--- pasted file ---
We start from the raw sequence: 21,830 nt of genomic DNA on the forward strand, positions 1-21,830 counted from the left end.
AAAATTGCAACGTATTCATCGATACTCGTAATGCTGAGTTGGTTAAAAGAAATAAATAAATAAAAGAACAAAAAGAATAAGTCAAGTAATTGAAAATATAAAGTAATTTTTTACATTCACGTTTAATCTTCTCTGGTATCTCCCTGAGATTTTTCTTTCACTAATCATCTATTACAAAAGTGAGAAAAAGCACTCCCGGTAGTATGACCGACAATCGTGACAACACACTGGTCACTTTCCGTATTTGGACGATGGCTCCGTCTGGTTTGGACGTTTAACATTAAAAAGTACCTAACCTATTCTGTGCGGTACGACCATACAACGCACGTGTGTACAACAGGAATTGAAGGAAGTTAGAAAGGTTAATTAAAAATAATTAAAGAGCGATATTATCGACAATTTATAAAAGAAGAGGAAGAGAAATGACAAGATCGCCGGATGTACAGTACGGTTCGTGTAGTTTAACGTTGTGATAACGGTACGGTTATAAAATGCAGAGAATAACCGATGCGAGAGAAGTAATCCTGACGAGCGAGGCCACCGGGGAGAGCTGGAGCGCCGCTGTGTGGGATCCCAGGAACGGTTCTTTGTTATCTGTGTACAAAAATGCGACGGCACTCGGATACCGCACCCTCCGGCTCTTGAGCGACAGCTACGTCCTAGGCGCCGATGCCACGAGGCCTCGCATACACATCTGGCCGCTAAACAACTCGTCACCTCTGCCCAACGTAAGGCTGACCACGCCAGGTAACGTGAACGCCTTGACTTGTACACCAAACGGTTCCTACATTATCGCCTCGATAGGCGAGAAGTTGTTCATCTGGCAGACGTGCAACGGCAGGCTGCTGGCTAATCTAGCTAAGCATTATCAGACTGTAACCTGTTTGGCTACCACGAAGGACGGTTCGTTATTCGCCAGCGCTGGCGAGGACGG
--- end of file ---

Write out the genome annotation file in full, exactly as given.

We start from the raw sequence: 21,830 nt of genomic DNA on the forward strand, positions 1-21,830 counted from the left end.
AAAATTGCAACGTATTCATCGATACTCGTAATGCTGAGTTGGTTAAAAGAAATAAATAAATAAAAGAACAAAAAGAATAAGTCAAGTAATTGAAAATATAAAGTAATTTTTTACATTCACGTTTAATCTTCTCTGGTATCTCCCTGAGATTTTTCTTTCACTAATCATCTATTACAAAAGTGAGAAAAAGCACTCCCGGTAGTATGACCGACAATCGTGACAACACACTGGTCACTTTCCGTATTTGGACGATGGCTCCGTCTGGTTTGGACGTTTAACATTAAAAAGTACCTAACCTATTCTGTGCGGTACGACCATACAACGCACGTGTGTACAACAGGAATTGAAGGAAGTTAGAAAGGTTAATTAAAAATAATTAAAGAGCGATATTATCGACAATTTATAAAAGAAGAGGAAGAGAAATGACAAGATCGCCGGATGTACAGTACGGTTCGTGTAGTTTAACGTTGTGATAACGGTACGGTTATAAAATGCAGAGAATAACCGATGCGAGAGAAGTAATCCTGACGAGCGAGGCCACCGGGGAGAGCTGGAGCGCCGCTGTGTGGGATCCCAGGAACGGTTCTTTGTTATCTGTGTACAAAAATGCGACGGCACTCGGATACCGCACCCTCCGGCTCTTGAGCGACAGCTACGTCCTAGGCGCCGATGCCACGAGGCCTCGCATACACATCTGGCCGCTAAACAACTCGTCACCTCTGCCCAACGTAAGGCTGACCACGCCAGGTAACGTGAACGCCTTGACTTGTACACCAAACGGTTCCTACATTATCGCCTCGATAGGCGAGAAGTTGTTCATCTGGCAGACGTGCAACGGCAGGCTGCTGGCTAATCTAGCTAAGCATTATCAGACTGTAACCTGTTTGGCTACCACGAAGGACGGTTCGTTATTCGCCAGCGCTGGCGAGGACGG